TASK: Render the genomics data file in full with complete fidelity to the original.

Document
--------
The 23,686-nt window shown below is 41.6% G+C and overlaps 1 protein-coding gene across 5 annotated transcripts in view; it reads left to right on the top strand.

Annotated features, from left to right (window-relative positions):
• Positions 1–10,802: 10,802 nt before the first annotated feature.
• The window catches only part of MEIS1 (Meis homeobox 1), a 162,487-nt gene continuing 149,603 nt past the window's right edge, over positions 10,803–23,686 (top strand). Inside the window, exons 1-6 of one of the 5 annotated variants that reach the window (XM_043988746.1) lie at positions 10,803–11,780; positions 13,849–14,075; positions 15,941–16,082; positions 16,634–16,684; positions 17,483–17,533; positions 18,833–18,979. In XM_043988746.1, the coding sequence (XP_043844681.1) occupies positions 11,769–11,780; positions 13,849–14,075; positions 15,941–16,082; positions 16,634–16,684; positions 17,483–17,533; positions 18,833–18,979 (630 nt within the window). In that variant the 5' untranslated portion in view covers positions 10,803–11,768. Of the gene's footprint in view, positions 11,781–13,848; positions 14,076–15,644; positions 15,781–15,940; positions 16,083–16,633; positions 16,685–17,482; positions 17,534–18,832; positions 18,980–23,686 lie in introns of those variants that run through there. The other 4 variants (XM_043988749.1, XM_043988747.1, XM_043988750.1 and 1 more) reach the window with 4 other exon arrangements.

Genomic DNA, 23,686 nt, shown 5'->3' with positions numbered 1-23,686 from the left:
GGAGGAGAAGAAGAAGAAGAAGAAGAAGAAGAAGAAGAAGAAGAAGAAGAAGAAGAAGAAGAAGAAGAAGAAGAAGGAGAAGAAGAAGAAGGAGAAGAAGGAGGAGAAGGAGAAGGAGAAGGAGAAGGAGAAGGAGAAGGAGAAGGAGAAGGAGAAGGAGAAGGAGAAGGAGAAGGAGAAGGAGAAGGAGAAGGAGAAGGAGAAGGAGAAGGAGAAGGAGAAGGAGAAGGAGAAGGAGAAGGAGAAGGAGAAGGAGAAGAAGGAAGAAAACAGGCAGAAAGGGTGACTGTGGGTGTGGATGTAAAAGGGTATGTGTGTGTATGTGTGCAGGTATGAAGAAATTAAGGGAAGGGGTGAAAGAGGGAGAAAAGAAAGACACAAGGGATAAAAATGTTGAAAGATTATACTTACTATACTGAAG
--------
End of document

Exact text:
The 23,686-nt window shown below is 41.6% G+C and overlaps 1 protein-coding gene across 5 annotated transcripts in view; it reads left to right on the top strand.

Annotated features, from left to right (window-relative positions):
• Positions 1–10,802: 10,802 nt before the first annotated feature.
• The window catches only part of MEIS1 (Meis homeobox 1), a 162,487-nt gene continuing 149,603 nt past the window's right edge, over positions 10,803–23,686 (top strand). Inside the window, exons 1-6 of one of the 5 annotated variants that reach the window (XM_043988746.1) lie at positions 10,803–11,780; positions 13,849–14,075; positions 15,941–16,082; positions 16,634–16,684; positions 17,483–17,533; positions 18,833–18,979. In XM_043988746.1, the coding sequence (XP_043844681.1) occupies positions 11,769–11,780; positions 13,849–14,075; positions 15,941–16,082; positions 16,634–16,684; positions 17,483–17,533; positions 18,833–18,979 (630 nt within the window). In that variant the 5' untranslated portion in view covers positions 10,803–11,768. Of the gene's footprint in view, positions 11,781–13,848; positions 14,076–15,644; positions 15,781–15,940; positions 16,083–16,633; positions 16,685–17,482; positions 17,534–18,832; positions 18,980–23,686 lie in introns of those variants that run through there. The other 4 variants (XM_043988749.1, XM_043988747.1, XM_043988750.1 and 1 more) reach the window with 4 other exon arrangements.

Genomic DNA, 23,686 nt, shown 5'->3' with positions numbered 1-23,686 from the left:
GGAGGAGAAGAAGAAGAAGAAGAAGAAGAAGAAGAAGAAGAAGAAGAAGAAGAAGAAGAAGAAGAAGAAGAAGAAGGAGAAGAAGAAGAAGGAGAAGAAGGAGGAGAAGGAGAAGGAGAAGGAGAAGGAGAAGGAGAAGGAGAAGGAGAAGGAGAAGGAGAAGGAGAAGGAGAAGGAGAAGGAGAAGGAGAAGGAGAAGGAGAAGGAGAAGGAGAAGGAGAAGGAGAAGGAGAAGGAGAAGGAGAAGGAGAAGGAGAAGAAGGAAGAAAACAGGCAGAAAGGGTGACTGTGGGTGTGGATGTAAAAGGGTATGTGTGTGTATGTGTGCAGGTATGAAGAAATTAAGGGAAGGGGTGAAAGAGGGAGAAAAGAAAGACACAAGGGATAAAAATGTTGAAAGATTATACTTACTATACTGAAG